I was reading Mike Melbinger's blog today about compensation risk assessments (if you want to read online legal analysis of compensation issues, I strongly recommend his blog) and I got to thinking that oftentimes, the people who may be assisting clients with this assessment may not know much about risk. You see, in evaluating compensation risk (and the SEC doesn't really tell us what that means), companies are to look at all elements of remuneration for both executives and for other employees. So, that includes things like deferred compensation which includes both qualified and nonqualified retirement plans.
I've written a lot about risk in retirement plans from the employer standpoint. How much cost variability is there? Does this benefit properly align with corporate goals? In an enterprise risk framework, where do these plans fit in? Is there compliance risk? Is there risk associated with having retirement benefits that are so large that you can't get employees to leave when you'd like them to? Is there risk associated with not having a defined benefit plan when some of your competitors for talent have them?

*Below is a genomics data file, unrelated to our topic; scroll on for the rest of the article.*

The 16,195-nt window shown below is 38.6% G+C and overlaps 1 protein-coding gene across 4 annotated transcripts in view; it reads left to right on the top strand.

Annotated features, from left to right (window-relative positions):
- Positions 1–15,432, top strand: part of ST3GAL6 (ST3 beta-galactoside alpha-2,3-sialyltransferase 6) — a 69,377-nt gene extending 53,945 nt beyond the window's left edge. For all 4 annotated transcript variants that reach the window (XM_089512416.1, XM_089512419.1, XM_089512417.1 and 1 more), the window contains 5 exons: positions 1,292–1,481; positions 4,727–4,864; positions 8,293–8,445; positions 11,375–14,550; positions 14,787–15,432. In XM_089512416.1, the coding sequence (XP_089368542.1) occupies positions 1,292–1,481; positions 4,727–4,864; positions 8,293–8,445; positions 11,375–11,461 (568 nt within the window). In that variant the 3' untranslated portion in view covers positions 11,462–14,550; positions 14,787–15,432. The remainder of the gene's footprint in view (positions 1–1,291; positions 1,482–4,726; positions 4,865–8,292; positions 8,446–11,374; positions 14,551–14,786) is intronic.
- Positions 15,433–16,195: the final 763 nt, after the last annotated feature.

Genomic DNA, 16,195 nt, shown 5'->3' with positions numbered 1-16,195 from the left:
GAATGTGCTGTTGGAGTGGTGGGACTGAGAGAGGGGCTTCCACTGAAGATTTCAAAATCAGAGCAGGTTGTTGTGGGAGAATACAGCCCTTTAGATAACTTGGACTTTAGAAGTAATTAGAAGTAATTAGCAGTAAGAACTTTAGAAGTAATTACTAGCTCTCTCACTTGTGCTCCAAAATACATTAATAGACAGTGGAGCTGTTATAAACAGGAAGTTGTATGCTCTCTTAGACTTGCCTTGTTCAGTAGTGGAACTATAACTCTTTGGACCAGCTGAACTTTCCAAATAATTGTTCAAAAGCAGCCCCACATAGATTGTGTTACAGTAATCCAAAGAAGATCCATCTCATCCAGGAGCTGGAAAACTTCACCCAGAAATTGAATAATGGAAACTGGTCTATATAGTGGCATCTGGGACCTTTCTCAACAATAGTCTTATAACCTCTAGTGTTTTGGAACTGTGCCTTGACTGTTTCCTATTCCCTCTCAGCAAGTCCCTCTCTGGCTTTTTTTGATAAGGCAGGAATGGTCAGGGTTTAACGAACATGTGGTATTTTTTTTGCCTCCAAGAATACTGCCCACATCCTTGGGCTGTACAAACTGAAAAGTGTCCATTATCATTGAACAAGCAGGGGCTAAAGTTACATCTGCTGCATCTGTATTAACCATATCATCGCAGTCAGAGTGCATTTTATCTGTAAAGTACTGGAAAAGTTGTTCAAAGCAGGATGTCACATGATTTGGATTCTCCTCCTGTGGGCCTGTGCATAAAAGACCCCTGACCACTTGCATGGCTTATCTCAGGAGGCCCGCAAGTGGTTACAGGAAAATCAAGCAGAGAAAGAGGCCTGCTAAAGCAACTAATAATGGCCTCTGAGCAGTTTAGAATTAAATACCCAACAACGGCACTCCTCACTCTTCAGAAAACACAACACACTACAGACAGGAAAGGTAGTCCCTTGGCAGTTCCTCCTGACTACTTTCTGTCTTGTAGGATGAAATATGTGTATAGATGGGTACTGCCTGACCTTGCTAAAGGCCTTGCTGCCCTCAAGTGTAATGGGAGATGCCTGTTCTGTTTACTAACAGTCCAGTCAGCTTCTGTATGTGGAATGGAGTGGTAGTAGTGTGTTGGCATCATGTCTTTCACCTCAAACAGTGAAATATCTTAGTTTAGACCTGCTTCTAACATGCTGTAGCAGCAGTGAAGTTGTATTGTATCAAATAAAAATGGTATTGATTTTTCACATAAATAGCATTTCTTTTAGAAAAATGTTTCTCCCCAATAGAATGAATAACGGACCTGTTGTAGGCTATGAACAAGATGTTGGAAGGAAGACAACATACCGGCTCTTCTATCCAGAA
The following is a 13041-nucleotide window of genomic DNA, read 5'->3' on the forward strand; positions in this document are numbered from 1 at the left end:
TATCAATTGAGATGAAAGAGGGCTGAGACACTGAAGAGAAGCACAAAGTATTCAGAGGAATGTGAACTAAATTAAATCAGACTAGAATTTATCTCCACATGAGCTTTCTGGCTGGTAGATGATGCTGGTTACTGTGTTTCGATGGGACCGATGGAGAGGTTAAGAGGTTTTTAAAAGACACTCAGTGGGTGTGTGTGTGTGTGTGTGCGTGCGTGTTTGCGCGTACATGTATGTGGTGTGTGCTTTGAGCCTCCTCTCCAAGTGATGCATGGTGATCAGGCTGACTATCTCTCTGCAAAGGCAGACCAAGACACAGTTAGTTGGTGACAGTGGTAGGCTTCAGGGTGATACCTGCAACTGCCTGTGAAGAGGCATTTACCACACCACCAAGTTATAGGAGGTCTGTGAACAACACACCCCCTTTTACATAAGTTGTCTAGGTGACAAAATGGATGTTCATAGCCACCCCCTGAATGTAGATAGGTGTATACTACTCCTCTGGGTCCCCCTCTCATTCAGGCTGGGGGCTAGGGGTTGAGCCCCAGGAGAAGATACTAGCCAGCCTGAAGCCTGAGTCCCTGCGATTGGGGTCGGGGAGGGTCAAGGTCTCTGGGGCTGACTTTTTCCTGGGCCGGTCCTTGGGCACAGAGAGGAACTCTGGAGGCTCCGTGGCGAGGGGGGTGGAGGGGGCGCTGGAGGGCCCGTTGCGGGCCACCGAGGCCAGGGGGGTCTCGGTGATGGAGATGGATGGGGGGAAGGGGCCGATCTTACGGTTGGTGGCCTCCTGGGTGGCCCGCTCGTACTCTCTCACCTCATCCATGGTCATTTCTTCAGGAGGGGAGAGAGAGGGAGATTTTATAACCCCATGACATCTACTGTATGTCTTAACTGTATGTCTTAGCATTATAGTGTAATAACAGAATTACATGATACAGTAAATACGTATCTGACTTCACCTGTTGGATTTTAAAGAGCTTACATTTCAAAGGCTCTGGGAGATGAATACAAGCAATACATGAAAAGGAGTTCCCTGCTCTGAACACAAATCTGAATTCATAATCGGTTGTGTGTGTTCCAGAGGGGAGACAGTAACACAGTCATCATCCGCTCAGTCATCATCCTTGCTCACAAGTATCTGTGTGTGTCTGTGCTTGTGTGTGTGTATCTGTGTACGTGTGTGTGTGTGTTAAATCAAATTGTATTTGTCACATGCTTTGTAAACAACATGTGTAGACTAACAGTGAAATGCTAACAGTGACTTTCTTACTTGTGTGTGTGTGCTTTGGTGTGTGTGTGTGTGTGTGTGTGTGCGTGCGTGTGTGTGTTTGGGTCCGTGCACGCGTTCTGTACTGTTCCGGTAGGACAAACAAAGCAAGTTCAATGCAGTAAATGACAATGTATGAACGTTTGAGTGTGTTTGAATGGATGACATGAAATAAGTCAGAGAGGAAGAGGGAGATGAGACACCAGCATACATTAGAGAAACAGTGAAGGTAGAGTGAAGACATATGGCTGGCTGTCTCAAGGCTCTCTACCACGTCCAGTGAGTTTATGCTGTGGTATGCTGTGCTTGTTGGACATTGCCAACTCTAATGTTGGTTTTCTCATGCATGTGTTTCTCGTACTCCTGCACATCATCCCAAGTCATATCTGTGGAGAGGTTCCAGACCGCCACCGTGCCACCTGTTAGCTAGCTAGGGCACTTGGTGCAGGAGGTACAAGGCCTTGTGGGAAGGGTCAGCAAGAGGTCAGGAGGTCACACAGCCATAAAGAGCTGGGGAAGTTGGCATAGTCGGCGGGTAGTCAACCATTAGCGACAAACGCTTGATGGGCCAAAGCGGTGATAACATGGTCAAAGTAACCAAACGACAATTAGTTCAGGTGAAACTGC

That last question is confusing, isn't it?. But, think about it. Defined benefit plans to favor older workers, not because they are discriminatory, but because of the shorter discount period until retirement date. So, if you sponsor a generous 401(k) plan and your top competitor sponsors a generous defined benefit plan, then a knowing employee might work for you until they get to be about 45 and then just when they really know the business, take off to your competitor who has a generous defined benefit program. It just makes sense.
So, compensation risk isn't only what you probably think it is. If you want to do a really thorough analysis and consider all of your rewards programs, consider people who have sufficient expertise to help you through the process. You might just learn something about your programs that you hadn't thought of before. And, it might be really useful.